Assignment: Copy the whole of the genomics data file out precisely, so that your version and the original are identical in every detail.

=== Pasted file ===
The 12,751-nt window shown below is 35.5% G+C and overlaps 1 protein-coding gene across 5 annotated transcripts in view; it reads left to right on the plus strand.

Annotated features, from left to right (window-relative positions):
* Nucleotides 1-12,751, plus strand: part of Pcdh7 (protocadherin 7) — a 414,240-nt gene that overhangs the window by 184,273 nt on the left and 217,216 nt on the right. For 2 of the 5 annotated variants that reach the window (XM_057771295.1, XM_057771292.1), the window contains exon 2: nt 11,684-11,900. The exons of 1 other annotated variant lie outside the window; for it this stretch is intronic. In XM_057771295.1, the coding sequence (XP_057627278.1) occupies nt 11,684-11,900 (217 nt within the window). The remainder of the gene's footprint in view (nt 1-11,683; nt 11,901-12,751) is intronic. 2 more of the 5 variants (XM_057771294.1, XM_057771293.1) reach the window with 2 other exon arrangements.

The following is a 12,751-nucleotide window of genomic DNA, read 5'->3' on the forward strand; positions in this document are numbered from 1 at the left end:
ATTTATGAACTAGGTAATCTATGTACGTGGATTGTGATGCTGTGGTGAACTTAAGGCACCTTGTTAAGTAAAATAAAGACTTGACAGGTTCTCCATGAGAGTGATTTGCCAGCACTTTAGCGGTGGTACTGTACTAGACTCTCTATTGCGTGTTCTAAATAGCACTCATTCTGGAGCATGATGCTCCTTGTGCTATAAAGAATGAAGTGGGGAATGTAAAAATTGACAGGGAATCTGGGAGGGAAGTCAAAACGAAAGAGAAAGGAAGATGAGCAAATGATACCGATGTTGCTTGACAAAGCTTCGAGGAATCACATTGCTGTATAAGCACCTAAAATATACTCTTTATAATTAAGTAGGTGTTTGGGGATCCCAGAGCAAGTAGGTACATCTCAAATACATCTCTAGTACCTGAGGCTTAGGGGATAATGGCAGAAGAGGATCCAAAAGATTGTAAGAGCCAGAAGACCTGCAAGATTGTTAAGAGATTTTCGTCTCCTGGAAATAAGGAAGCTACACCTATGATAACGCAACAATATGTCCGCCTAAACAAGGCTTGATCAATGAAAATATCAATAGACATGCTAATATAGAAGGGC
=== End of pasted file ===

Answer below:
The 12,751-nt window shown below is 35.5% G+C and overlaps 1 protein-coding gene across 5 annotated transcripts in view; it reads left to right on the plus strand.

Annotated features, from left to right (window-relative positions):
* Nucleotides 1-12,751, plus strand: part of Pcdh7 (protocadherin 7) — a 414,240-nt gene that overhangs the window by 184,273 nt on the left and 217,216 nt on the right. For 2 of the 5 annotated variants that reach the window (XM_057771295.1, XM_057771292.1), the window contains exon 2: nt 11,684-11,900. The exons of 1 other annotated variant lie outside the window; for it this stretch is intronic. In XM_057771295.1, the coding sequence (XP_057627278.1) occupies nt 11,684-11,900 (217 nt within the window). The remainder of the gene's footprint in view (nt 1-11,683; nt 11,901-12,751) is intronic. 2 more of the 5 variants (XM_057771294.1, XM_057771293.1) reach the window with 2 other exon arrangements.

The following is a 12,751-nucleotide window of genomic DNA, read 5'->3' on the forward strand; positions in this document are numbered from 1 at the left end:
ATTTATGAACTAGGTAATCTATGTACGTGGATTGTGATGCTGTGGTGAACTTAAGGCACCTTGTTAAGTAAAATAAAGACTTGACAGGTTCTCCATGAGAGTGATTTGCCAGCACTTTAGCGGTGGTACTGTACTAGACTCTCTATTGCGTGTTCTAAATAGCACTCATTCTGGAGCATGATGCTCCTTGTGCTATAAAGAATGAAGTGGGGAATGTAAAAATTGACAGGGAATCTGGGAGGGAAGTCAAAACGAAAGAGAAAGGAAGATGAGCAAATGATACCGATGTTGCTTGACAAAGCTTCGAGGAATCACATTGCTGTATAAGCACCTAAAATATACTCTTTATAATTAAGTAGGTGTTTGGGGATCCCAGAGCAAGTAGGTACATCTCAAATACATCTCTAGTACCTGAGGCTTAGGGGATAATGGCAGAAGAGGATCCAAAAGATTGTAAGAGCCAGAAGACCTGCAAGATTGTTAAGAGATTTTCGTCTCCTGGAAATAAGGAAGCTACACCTATGATAACGCAACAATATGTCCGCCTAAACAAGGCTTGATCAATGAAAATATCAATAGACATGCTAATATAGAAGGGC